By Sabine Koppelberg, J. Donald Monk, Robert Bonnet (eds.)
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Extra resources for Handbook of Boolean algebras, Volume 1
If R is a ring, then R[X], the set of all polynomials in X with coeﬃcients in R, is also a ring under ordinary polynomial addition and multiplication, as is R[X1 , . . , Xn ], the set of polynomials in n variables Xi , 1 ≤ i ≤ n, with coeﬃcients in R. Formally, the polynomial A(X) = a0 + a1 X + · · · + an X n is simply the sequence (a0 , . . , an ); the symbol X is a placeholder. The product of two polynomials A(X) and B(X) is a polynomial whose X k -coeﬃcient is a0 bk + a1 bk−1 + · · · + ak b0 .
Proof. , r is a constant. Apply the evaluation homomorphism X → a to show that r = f (a). 3 CHAPTER 2. RING FUNDAMENTALS Theorem If R is an integral domain, then a nonzero polynomial f in R[X] of degree n has at most n roots in R, counting multiplicity. Proof. 2), possibly applied several times, we have f (X) = q1 (X)(X − a1 )n1 , where q1 (a1 ) = 0 and the degree of q1 is n − n1 . If a2 is another root of f , then 0 = f (a2 ) = q1 (a2 )(a2 − a1 )n1 . e. a2 is a root of q1 (X). Repeating the argument, we have q1 (X) = q2 (X)(X −a2 )n2 , where q2 (a2 ) = 0 and deg q2 = n−n1 −n2 .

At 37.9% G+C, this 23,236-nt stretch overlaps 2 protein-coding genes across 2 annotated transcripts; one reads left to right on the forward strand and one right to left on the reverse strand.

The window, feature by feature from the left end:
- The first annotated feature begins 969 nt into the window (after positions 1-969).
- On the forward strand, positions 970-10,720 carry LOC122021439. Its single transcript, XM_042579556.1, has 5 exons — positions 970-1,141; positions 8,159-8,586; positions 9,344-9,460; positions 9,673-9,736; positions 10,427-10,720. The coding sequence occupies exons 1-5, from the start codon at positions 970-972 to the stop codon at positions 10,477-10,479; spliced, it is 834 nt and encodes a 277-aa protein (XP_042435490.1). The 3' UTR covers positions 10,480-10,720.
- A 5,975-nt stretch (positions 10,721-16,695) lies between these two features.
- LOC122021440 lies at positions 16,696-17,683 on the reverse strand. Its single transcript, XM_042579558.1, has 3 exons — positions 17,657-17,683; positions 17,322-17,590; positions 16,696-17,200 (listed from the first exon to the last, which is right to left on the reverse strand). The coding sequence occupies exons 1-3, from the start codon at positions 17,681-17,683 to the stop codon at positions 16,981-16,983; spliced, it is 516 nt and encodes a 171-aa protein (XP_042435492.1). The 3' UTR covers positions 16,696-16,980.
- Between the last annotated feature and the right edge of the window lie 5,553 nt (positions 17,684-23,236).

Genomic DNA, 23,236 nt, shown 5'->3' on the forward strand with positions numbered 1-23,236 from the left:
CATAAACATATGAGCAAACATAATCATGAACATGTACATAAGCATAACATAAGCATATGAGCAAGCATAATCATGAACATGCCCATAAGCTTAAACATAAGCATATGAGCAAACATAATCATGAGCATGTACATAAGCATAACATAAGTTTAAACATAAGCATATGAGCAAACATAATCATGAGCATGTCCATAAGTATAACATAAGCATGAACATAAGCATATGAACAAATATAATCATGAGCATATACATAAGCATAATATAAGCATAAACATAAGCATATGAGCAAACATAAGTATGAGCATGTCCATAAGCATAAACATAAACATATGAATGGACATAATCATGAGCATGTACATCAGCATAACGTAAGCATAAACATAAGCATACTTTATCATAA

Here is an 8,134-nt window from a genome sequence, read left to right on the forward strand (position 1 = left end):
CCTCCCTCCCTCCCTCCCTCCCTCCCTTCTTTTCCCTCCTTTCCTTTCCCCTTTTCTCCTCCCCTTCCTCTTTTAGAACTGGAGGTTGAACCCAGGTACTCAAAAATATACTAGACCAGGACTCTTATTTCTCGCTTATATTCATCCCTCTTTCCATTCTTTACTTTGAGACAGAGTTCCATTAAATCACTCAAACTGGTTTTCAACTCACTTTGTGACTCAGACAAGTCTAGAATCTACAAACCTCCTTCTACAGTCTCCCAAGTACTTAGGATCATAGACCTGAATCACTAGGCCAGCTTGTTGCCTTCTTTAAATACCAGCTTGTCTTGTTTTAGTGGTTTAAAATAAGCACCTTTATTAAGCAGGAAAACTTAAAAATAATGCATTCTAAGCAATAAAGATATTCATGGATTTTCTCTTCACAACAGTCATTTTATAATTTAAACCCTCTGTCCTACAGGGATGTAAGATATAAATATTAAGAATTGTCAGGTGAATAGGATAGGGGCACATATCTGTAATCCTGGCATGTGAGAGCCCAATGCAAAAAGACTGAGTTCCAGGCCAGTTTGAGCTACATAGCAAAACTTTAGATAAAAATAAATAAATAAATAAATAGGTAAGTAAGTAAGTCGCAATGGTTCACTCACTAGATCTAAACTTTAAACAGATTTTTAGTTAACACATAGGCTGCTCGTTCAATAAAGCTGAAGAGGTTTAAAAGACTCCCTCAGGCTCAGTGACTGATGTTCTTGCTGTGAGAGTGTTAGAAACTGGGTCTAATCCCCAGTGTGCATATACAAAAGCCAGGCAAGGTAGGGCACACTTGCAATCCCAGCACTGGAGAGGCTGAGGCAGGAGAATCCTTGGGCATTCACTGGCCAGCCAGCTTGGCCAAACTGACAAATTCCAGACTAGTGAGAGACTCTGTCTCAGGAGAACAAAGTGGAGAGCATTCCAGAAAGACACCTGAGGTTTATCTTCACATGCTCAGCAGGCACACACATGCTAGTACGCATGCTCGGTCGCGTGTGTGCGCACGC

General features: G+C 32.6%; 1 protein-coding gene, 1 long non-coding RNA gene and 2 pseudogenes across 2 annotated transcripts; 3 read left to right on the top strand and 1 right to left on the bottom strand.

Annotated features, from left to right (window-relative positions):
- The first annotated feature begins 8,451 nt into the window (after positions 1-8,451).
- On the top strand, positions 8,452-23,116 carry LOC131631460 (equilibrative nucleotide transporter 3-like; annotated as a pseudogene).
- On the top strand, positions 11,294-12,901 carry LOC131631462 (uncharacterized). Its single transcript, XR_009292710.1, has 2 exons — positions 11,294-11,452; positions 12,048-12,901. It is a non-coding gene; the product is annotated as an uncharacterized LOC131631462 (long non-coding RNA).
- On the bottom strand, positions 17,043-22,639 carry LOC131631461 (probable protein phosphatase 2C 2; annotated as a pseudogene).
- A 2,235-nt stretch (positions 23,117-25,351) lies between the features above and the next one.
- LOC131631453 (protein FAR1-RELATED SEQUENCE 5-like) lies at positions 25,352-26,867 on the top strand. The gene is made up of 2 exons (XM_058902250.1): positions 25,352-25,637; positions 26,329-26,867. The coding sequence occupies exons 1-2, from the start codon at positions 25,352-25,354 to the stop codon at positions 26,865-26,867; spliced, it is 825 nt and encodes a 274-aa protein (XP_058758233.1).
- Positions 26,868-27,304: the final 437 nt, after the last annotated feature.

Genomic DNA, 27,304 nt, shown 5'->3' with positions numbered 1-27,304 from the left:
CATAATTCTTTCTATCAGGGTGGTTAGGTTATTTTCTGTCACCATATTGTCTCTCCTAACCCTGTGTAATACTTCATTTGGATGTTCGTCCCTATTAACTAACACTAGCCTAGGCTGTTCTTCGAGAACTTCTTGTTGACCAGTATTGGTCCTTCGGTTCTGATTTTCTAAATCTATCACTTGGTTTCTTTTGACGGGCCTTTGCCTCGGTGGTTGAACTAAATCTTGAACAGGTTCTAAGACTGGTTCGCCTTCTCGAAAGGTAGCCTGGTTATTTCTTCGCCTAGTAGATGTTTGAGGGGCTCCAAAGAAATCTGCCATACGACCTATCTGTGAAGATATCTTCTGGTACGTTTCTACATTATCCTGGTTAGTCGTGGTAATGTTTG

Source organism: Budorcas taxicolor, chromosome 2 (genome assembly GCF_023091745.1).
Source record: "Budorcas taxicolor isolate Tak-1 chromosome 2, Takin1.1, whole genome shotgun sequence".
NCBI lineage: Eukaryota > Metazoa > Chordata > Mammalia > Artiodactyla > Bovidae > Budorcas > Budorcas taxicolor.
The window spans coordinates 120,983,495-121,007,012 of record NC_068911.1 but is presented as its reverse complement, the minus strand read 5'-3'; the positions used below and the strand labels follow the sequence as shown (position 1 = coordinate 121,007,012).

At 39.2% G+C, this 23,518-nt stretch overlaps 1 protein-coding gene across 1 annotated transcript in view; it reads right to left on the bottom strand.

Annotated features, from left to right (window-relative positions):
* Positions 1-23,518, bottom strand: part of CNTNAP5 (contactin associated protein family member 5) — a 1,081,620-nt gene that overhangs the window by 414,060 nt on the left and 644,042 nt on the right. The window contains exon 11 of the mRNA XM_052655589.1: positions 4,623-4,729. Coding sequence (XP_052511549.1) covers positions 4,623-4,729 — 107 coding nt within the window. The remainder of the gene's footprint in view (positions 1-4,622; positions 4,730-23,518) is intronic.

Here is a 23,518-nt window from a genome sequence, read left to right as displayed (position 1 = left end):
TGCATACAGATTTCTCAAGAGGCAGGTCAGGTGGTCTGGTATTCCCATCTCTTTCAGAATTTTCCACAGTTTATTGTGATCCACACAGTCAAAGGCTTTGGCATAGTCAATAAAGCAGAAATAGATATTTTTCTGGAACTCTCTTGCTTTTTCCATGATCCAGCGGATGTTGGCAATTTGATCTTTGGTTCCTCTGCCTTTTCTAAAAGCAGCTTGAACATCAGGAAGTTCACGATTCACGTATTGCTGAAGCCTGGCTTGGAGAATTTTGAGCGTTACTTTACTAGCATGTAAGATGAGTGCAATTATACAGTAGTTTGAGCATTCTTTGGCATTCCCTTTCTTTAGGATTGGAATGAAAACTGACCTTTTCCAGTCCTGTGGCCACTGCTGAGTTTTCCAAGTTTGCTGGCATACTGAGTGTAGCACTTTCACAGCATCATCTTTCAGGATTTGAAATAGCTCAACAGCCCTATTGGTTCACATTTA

2), the quotient becomes constant, and we have f (X) = c(X − a1 )n1 . . (X − ak )nk where c ∈ R and n1 + · · · + nk = n. Since R is an integral domain, the only possible roots of f are a1 , . . , ak . 4 Example Let R = Z8 , which is not an integral domain. The polynomial f (X) = X 3 has four roots in R, namely 0, 2, 4 and 6. 5 In Problems 1-4, we review the Euclidean algorithm. Let a and b be positive integers, with a > b. Divide a by b to obtain a = bq1 + r1 with 0 ≤ r1 < b, then divide b by r1 to get b = r1 q2 + r2 with 0 ≤ r2 < r1 , and continue in this fashion until the process terminates: r 1 = r 2 q 3 + r 3 , 0 ≤ r 3 < r2 , ..
Handbook of Boolean algebras, Volume 1 by Sabine Koppelberg, J. Donald Monk, Robert Bonnet (eds.)